August 2014


SAMSUNG CAMERA PICTURES After the blogger brunch, it was time to delve into the race proper. I was lucky to hit a lull in the packet pickup line–I learned from volunteering last year for two days that there is a huge ebb and flow–and there was literally no line after brunch when I walked over to the big tent. It took all of ten minutes to collect my bib, packet, and shirt. I really love the colors for this year’s D.C. race (the plum of the runner shirt, and the turquoise used for many other things) and via facebook and Instagram already had my eye on a plum colored pullover. But before I headed to the Nike Store–a practically mandatory pilgrimage before any Nike Women’s event–I went over to the Expotique. SAMSUNG CAMERA PICTURES The coolest thing about the Expotique was entering the tent. The welcome screen displayed messages for each individual runner by name, presumable triggered by the timing chip on the back of the bib. Perhaps I’m spoiled from other races, or maybe it is that I remember the San Francisco Expotique from my first Nike race as bordering on magic (no line, massage, manicure, smoothie samples, games with prizes from sponsors, and a guaranteed prize area for Nike+ users where I scored some headbands), but the Nike Expotiques at both D.C. races have seriously disappointed me. This year there was a huge line for Nike+ people to have a treadmill gait analysis (something available to me at most of my local running stores), a few mannequins with new Nike fashions, hair braidin by Paul Mitchell, cheer sign making with Luna and some Luna bar samples, the Team in Training station, and a big wall-like poster/cutout for all of us to sign. I think I was in and out in about five minutes.


On to the pilgrimage to the Nike store in Georgetown. Every Nike Women’s race has featured a wall with each runner’s name on it; naturally, it’s sort of a thing to find you name and pose. Almost obligatory.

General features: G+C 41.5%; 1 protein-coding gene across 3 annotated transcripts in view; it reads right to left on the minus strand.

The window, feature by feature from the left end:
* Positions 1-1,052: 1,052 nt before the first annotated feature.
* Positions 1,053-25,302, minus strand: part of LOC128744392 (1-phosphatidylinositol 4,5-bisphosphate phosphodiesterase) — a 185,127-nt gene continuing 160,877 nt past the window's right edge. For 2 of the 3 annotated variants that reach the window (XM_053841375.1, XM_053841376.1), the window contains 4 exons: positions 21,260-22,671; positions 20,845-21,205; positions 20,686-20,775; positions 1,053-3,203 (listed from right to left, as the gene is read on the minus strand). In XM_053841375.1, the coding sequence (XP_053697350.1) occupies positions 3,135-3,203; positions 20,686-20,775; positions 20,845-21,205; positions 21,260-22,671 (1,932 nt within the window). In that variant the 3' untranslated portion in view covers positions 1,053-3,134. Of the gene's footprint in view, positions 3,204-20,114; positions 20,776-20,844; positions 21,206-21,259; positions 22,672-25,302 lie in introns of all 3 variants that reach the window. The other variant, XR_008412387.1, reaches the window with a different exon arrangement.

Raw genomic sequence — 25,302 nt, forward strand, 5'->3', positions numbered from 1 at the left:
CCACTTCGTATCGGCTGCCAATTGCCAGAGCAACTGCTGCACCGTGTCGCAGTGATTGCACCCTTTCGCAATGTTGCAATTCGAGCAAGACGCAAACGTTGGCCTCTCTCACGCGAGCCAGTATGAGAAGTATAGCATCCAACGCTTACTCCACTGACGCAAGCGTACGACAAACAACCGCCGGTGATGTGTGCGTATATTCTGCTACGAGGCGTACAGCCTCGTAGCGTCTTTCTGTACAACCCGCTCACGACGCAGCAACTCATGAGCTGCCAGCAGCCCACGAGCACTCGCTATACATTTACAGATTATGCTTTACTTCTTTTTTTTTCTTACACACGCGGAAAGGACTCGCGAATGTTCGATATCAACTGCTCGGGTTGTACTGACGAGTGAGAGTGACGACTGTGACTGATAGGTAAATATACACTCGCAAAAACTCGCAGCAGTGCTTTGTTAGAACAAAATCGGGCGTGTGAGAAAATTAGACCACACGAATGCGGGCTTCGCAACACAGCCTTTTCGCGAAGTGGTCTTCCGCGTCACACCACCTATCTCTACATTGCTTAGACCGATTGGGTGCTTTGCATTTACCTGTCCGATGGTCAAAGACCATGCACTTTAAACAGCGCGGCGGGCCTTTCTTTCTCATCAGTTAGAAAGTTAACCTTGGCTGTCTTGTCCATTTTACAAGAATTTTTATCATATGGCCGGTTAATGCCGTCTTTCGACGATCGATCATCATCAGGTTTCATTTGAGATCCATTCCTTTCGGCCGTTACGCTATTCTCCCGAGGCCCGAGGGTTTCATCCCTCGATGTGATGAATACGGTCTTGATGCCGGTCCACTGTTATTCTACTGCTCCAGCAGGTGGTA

The store itself was much better managed this year, in that it seemed like there was more merchandise constantly brought out (everything was available in every size on the floor), and many more registers open. The Nike store tends to get slammed during these events because of (1) race-specific merchandise, and (2) limited edition race-specific shoes. They’ve never had the race shoes in my size–I wear a 10, and for larger sizes there are often just a few pairs available–so I’ve pretty much given up on ever owning a pair. Too bad, they’re very nicely done. The race displays include course maps and the infamous Tiffany necklace. A quick note on that necklace…Nike Women’s races have had firefighters (or similar) handing out those little blue Tiffany boxes since the races started. The “necklace reveal” is part of the pre-race festivities every year. It is part of the draw, and there are even morale signs along the course that say “That necklace is mine!” so I was VERY disappointed in Nike’s pre-race behavior around the prize this year. Previously the registration forms and publicity all referred to the Tiffany necklace. This year not only did the D.C. pre-race materials omit all mention of the necklace (the lottery registration form had some vague reference to a “finisher award,” or something like that) but Nike’s responses to inquiries on all social media before the race were dodgy. (Specifically, Nike categorically refused to answer the question, “Do D.C. finishers get a Tiffany necklace this year?” multiple times. I know because not only did my question get blown off, I watched the official facebook page where Nike also refused to answer several dozen other variations of that question.) WTF, Nike? While speculation ranged from Tiffany not wanting to be associated with the race, to the possibility of such a high trademark usage fee that Nike wasn’t willing to pay to use the name Tiffany, to Nike doing a little marketing test to see if the same number of runners would enter the lottery, after seeing the necklace my own theory was that Nike or Tiffany waited until the last minute to have it commissioned. While it looks a bit better in person, and the design has grown on me, my first impression was that it looked like an Easter egg and the New Year’s Eve ball from Times Square had a baby. (In other words, Meh.) Despite my love for plum, the aqua color suited me much better so after I grabbed my 1/4 zip pullover I headed to the hotel to relax.